Alabama District

Page/Site Design

Take some time to think through your plan for your site and your page layout.

Well Organized/Logical Page Layout

A visitor to your website should be able to understand how your page is structured and the logical order within just a few seconds of visiting your site.  Those things that should be most clearly obvious include:

  • Site identification area - this is usually an area at the top of the page that contains name, address, and logos
  • Site navigation - an area that is basically the same on all pages so the visitor can understand where they are in the website and how to get to where they want to go.  Do NOT make the site navigation vary from page to page.
  • Date updated - while not absolutely required, it sure is nice to know when a page was last updated so you can get some clue if you might be looking at stale our out-of-date information.  The date-updated area is very frequently at the bottom of the page along with any copyright notice that might be applicable.

You might be asking as to why it is important to have the Site identification area on every page?  You must remember that very frequently visitors may come to your site by way of a Search Engine like Google or Yahoo.  The search criteria may return one of your secondary or tertiary pages (in other words one of the pages that is NOT your home page).  If you don't have Site identification and navigation on that page the visitor will have no clue what they are looking at.  These days, more and more people are finding our local chapters by doing web searches.  We need to make sure that they find something that will entice them to coming to one of our events.

A really great site for site design as well as page layout is the Web Style Guide.  Another fun page is Web Interface Design.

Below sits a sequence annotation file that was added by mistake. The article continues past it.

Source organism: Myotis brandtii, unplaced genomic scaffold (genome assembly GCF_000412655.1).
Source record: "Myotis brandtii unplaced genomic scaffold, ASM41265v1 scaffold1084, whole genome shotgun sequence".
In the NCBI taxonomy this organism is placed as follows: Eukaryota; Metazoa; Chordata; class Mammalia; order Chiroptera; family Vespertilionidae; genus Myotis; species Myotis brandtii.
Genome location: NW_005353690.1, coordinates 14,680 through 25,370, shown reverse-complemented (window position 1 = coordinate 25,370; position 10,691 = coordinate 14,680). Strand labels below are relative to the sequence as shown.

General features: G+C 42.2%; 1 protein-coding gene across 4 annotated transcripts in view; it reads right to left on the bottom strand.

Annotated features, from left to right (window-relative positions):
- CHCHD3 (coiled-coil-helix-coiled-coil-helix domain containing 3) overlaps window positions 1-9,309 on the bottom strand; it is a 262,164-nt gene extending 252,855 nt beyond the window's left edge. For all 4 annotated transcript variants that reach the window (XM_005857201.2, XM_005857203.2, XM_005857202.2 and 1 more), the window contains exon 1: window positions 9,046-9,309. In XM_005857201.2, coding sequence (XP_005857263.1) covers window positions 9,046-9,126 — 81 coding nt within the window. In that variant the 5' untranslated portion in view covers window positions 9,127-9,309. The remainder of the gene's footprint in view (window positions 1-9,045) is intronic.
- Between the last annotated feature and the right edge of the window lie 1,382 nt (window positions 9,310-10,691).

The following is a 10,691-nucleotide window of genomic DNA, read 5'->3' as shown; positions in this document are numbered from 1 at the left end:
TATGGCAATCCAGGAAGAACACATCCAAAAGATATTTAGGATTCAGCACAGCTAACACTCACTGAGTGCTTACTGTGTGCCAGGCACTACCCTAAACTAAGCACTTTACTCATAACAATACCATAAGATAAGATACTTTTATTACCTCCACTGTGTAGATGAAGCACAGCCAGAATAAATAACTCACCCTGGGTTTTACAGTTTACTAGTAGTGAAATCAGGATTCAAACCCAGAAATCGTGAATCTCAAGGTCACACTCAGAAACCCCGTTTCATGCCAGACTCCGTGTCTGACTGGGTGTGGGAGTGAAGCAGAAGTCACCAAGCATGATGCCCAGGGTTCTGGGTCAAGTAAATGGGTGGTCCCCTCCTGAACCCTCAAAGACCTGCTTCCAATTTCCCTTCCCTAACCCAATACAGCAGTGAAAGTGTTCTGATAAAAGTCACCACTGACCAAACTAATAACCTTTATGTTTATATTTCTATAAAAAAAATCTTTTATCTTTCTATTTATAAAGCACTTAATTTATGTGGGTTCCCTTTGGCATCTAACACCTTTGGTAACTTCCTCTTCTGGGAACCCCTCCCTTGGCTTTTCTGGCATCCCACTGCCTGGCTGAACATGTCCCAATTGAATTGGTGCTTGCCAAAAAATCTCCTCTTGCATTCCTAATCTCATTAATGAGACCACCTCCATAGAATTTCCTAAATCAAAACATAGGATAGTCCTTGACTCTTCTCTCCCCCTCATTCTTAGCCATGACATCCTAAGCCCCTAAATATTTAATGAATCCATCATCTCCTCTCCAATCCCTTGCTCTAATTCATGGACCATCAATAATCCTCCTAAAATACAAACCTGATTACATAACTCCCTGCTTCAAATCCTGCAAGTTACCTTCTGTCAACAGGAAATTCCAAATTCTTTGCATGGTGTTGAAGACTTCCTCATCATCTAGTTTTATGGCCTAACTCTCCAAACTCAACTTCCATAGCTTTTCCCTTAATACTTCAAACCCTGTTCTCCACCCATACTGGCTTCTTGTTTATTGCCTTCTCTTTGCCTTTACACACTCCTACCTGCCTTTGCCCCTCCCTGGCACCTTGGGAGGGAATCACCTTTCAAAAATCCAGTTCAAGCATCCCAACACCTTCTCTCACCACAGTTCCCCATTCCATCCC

Simple Use of Fonts & Text Color

Sometime take careful note of professional publications.  Look at newspapers, advertisements, brochures, posters, and professional websites and notice the use of fonts, text-size, and text-color.  What you will normally see is that there are no more than three fonts on a page (in this case bold and italic are considered to be styles of a font).  Unless you are dealing with a very rare case you will see no more than four text-sizes.  Those sizes are not randomly chosen either.  It will be for things like: titles, sub-titles/headers, body-text, and captions (generally legal notices at the bottom are considered something completely unique).  And you will usually only see three text-colors (this does not include the colors used for links).  Styles like bold and italic are used very sparingly.  Just take some time and look.  Whenever you are in a doctor's office or waiting around somewhere look around at the professional publications.  If you parrot what you see over a time you will become better and better.

Screen Width Madness

One thing that is very frustrating to me is when I visit a website whose webmaster assumes that everyone has a screen/monitor that is as wide as theirs.  Having to use the horizontal scroll bar to see the contents of page is just a real pain.  Many site visitors will become frustrated and leave.  A good rule of thumb is that the page should either be scalable, which means that if you change the width of your browser then the page will adjust to fit the new size.  This can be a challenge but is very nice when it is done correctly.  Or at a minimum the page should be no wider than 800 pixels.  Preferably it should be less.

Site Test

Use the following link to confirm how well your site handles two primary issues.  Having no back button, and a screen width of 800 pixels:

Site Test

Alabama District
Gold Wing Road Riders Association